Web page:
Perhaps incorrectly, I have heard that a $1200 "cheap" analogue setup beats a digital source at nearly any price. Correct, or not? As I love jazz, it might be great to get 15 of my favorite albums on vinyl (I tend to like a few albums and listen to them most of the time, anyways) My CDP sounds great, so what can I expect from vinyl?
Perhaps I am wasting my time (and money!)
Never fear, every noob on the block used to have a working TT setup. For a new cartridge go to garage-a-records.com for a Shure M97xE. For a new TT get one somebody on here suggests that fits the Shure and has an understandable installation manual. Once you put it all together recheck the settings every few months. For a phono preamp find the cheapest Rotel wherever you can find it. Look online locally for unwanted record collections. Vinyl playback sounds good even when pretty it's screwed up. It's simple. Don't worry. If you ever tear off a cartridge connector or crimp a cantilever just don't do it again. If you use your new TT every day change the stylus or the cartridge once a year.
Take Newbee's advise.Vinyl takes dedication.If you are unsure about setup and have no source for Lp's stay with digital.
Could you explain what is meant by "their cheapest setup is $3000"
Dawgcatching, I'm not sure if I can add much, but regarding the supremacy of analog to digital at $1200 price range, that is an unquestionably foolish statement made by someone with more ego than sensibility or experience. In fact I'd guess that most folks, with a little system guidance, could get far better sound out of a 1200 CDP than any comparably priced analogue system. And, I would argue, that until you are talking about 'systems' that are in the many thousands of dollars that they remain on the same level assuming care has been taken in creating system synergy. At some point, I think a great analogue system will rule. They both have inherrent warts so, for the most part its really apples to oranges in any event.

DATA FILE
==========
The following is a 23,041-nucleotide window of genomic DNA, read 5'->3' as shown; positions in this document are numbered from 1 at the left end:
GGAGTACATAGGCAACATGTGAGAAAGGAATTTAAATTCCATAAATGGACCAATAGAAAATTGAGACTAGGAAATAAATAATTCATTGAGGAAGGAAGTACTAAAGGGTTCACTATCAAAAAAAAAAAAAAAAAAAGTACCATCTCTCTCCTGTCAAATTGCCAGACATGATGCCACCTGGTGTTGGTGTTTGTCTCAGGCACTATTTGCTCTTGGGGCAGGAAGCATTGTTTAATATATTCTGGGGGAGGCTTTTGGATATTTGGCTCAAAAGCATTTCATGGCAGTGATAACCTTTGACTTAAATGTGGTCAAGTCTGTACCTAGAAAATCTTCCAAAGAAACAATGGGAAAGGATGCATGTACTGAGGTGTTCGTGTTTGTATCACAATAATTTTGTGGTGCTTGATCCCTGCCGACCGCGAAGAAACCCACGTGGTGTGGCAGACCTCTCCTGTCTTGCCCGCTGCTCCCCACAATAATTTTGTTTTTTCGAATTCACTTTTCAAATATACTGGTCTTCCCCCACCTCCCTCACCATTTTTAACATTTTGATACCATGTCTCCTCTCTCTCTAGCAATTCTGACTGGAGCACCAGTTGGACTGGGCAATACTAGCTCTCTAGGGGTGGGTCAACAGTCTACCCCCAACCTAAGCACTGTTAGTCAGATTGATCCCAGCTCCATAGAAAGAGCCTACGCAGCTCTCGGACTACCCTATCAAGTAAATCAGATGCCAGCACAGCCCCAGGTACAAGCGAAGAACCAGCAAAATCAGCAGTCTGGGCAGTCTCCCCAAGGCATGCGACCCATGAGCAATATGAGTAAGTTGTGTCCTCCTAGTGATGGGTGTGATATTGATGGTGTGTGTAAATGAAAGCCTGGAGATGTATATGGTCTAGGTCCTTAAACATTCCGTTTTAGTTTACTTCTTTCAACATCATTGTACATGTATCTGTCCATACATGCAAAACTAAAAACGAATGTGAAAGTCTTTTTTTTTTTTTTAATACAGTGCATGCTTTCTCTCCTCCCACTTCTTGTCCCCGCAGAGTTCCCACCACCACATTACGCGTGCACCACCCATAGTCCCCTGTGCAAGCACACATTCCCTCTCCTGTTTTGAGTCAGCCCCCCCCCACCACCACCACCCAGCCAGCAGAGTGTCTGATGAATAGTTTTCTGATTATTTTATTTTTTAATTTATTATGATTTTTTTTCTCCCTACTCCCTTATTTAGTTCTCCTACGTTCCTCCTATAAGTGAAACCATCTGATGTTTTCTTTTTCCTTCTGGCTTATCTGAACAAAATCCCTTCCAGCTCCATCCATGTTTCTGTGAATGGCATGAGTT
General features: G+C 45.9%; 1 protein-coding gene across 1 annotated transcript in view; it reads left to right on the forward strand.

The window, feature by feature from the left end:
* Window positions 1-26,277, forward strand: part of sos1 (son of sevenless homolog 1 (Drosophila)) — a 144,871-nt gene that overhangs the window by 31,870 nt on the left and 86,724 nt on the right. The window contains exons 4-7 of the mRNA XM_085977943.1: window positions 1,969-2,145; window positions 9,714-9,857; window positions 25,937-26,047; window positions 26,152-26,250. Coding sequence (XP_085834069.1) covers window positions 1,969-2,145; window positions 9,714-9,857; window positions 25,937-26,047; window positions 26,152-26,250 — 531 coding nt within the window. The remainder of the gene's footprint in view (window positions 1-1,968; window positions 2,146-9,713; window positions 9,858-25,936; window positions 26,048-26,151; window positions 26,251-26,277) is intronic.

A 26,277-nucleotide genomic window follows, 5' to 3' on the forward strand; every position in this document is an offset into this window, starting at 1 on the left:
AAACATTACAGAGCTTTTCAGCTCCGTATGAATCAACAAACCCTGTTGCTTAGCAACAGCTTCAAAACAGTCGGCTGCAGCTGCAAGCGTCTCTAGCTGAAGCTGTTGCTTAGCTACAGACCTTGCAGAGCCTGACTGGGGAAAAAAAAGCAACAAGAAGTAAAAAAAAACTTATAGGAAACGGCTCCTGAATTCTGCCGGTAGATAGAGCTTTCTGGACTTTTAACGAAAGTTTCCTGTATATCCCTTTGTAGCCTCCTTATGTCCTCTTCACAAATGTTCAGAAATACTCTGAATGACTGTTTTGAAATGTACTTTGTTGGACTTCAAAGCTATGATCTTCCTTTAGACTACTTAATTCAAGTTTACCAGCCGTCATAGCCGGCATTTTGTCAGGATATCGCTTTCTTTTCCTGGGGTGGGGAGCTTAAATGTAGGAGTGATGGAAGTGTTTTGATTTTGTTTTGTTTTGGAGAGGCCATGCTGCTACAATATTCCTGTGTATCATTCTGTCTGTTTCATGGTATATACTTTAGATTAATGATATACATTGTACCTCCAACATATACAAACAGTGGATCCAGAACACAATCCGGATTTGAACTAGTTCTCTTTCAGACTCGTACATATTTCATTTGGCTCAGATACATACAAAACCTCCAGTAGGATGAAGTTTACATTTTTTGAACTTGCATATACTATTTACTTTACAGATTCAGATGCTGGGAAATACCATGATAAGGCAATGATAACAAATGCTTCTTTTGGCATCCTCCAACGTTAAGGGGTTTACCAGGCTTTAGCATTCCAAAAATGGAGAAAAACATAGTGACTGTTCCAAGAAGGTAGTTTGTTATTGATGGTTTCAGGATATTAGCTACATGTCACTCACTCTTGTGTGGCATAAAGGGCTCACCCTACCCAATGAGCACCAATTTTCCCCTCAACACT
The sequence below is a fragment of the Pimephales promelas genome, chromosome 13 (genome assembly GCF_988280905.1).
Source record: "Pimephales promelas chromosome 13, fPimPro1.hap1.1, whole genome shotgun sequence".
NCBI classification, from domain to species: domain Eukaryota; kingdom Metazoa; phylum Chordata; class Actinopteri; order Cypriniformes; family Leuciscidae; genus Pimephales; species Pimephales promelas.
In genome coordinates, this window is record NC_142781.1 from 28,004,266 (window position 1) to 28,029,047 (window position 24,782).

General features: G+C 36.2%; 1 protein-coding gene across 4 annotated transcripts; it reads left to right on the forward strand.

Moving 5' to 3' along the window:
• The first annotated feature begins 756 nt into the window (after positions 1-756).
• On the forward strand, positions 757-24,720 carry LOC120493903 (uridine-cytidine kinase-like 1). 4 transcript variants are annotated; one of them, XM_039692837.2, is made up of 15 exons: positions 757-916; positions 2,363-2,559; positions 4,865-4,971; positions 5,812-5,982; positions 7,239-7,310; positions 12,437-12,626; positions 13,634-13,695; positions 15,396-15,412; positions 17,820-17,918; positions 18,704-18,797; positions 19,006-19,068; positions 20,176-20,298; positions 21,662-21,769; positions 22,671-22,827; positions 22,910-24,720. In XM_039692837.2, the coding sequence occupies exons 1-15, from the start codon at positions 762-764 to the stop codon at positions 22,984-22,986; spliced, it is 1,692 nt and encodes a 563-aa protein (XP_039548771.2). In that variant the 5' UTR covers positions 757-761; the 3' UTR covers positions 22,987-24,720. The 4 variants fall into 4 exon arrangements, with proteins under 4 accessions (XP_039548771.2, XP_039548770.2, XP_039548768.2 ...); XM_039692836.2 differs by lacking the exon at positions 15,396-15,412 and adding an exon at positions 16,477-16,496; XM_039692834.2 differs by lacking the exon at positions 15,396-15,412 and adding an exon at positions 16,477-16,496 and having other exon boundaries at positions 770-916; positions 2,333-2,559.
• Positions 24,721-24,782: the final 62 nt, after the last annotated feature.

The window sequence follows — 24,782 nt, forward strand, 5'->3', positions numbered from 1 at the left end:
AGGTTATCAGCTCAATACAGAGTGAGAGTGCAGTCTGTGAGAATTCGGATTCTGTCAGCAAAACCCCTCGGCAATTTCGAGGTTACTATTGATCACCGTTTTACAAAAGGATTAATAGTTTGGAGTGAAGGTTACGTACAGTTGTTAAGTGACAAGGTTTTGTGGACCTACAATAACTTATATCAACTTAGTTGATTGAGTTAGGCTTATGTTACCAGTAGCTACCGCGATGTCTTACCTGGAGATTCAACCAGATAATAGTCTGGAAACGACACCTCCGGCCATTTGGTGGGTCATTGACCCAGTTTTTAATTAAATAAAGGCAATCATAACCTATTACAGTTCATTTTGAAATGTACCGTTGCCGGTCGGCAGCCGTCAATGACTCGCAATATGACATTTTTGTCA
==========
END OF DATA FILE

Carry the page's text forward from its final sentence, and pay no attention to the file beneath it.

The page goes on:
I think you really have to deal with the software issue before you decide whether or not to go forward. What music do you want to hear/explore. Where do you expect to find it. How much effort are you willing to make to find it. You get the idea.
FWIW, about 10 years ago, after I finally got immerged in jazz I decided to get some LP's. Well after about a year of rooting thru all of the used bins I could find, I picked up about 10 records in good or better condition, and enuf marajuna seeds to plant 100 acres. :-) No leaves though, damm it!
I'm not trying to turn you off of vinyl, there is good stuff, it is a good format, but it is a hobby, time consuming, and if you are not careful a mony pit as well.
Good luck though.........
I would recommend a new KAB Technics with at least some of the mods (outboard power supply, arm fluid damper) and one of the plug-and-play KAB cartridges (eg Trackmaster). Along with a used Bellari phono stage, you would have a setup that can compete with a lot more expensive rigs. Also requires no set up skills and should have good resale value. Can be upgraded later with a better phonostage or cartridge if desired. I recently upgraded to an Eastern Electric phono pre and Denon l03R cart, but was very happy with the Bellari and Trackmaster combo. FWIW, the KAB Technics replaced a Music Hall MMF5 and Nottingham Spacedeck in my system.